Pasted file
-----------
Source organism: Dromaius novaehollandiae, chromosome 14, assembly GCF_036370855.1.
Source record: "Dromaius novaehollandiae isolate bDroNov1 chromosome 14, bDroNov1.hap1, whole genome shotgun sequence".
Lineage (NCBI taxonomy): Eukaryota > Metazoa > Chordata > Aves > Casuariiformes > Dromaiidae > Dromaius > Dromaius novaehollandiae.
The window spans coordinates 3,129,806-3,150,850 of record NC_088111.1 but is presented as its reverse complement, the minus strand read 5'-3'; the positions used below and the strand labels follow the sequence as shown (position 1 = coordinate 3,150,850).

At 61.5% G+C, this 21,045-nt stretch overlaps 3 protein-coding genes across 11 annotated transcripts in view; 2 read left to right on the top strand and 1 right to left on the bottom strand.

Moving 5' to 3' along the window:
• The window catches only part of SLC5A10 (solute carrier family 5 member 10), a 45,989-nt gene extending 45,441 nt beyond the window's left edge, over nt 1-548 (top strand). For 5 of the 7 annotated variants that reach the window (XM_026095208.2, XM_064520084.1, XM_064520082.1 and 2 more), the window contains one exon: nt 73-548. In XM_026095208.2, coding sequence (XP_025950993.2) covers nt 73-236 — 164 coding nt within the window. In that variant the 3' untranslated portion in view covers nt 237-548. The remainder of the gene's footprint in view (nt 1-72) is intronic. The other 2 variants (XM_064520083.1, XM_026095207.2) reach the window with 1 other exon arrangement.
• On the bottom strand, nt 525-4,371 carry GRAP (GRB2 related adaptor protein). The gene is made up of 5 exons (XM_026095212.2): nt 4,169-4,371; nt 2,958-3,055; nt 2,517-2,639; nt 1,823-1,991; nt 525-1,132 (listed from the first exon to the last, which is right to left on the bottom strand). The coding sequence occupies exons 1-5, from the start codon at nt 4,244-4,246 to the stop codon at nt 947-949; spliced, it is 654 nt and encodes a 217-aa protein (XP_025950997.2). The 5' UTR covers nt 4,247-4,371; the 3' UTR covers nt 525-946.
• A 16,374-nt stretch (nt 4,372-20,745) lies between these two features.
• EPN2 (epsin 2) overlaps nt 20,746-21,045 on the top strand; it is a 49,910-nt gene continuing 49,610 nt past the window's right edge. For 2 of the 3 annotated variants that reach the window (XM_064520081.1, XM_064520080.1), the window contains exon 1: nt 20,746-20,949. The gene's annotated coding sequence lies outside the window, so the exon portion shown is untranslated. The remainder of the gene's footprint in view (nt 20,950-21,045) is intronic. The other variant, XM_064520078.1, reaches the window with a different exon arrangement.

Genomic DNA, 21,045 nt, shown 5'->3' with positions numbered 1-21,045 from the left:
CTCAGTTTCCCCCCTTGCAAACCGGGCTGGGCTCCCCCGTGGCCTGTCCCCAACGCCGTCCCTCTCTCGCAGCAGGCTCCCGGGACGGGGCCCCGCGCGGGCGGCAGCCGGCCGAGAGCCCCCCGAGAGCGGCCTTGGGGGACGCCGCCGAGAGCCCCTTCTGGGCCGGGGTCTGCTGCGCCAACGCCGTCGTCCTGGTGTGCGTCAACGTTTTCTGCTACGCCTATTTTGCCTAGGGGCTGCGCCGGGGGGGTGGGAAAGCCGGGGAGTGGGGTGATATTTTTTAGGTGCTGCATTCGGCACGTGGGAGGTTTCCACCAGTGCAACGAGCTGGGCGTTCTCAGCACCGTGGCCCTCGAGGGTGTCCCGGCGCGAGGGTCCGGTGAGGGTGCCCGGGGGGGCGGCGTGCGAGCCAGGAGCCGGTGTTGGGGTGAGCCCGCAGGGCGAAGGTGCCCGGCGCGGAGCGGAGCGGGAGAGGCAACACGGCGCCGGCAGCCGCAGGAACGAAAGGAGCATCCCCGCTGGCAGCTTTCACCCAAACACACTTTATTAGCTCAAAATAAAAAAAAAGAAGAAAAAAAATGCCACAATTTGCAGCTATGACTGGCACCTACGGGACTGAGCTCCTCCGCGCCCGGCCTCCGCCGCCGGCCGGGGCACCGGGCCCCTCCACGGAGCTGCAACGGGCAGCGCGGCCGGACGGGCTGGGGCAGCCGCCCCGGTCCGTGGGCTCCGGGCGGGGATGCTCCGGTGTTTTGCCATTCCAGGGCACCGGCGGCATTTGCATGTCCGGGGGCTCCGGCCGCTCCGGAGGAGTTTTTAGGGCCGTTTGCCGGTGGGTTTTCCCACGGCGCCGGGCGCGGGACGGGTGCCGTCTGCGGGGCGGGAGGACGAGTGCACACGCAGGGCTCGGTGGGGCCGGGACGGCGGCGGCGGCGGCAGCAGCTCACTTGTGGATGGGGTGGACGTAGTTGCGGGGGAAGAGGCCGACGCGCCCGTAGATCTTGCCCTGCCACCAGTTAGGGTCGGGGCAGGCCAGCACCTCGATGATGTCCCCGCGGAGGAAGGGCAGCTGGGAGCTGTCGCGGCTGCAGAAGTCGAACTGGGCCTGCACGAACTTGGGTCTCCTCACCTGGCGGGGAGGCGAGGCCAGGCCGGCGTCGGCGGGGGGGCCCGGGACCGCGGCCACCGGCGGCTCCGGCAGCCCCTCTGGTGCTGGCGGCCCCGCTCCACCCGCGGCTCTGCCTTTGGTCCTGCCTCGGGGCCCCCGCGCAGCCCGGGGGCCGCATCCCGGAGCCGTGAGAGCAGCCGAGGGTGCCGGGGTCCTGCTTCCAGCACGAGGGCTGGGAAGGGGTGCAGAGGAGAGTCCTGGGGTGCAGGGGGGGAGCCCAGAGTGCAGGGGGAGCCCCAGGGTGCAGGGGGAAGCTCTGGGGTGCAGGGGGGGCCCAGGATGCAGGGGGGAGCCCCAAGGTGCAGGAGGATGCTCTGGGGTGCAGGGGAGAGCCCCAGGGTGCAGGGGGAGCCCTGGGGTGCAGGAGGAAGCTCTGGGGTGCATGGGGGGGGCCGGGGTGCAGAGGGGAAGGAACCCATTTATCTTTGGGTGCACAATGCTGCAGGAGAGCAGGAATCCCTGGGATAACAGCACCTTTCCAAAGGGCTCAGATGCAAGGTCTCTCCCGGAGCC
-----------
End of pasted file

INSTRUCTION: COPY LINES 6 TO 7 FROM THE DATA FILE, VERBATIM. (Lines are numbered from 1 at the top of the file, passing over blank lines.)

Moving 5' to 3' along the window:
• The window catches only part of SLC5A10 (solute carrier family 5 member 10), a 45,989-nt gene extending 45,441 nt beyond the window's left edge, over nt 1-548 (top strand). For 5 of the 7 annotated variants that reach the window (XM_026095208.2, XM_064520084.1, XM_064520082.1 and 2 more), the window contains one exon: nt 73-548. In XM_026095208.2, coding sequence (XP_025950993.2) covers nt 73-236 — 164 coding nt within the window. In that variant the 3' untranslated portion in view covers nt 237-548. The remainder of the gene's footprint in view (nt 1-72) is intronic. The other 2 variants (XM_064520083.1, XM_026095207.2) reach the window with 1 other exon arrangement.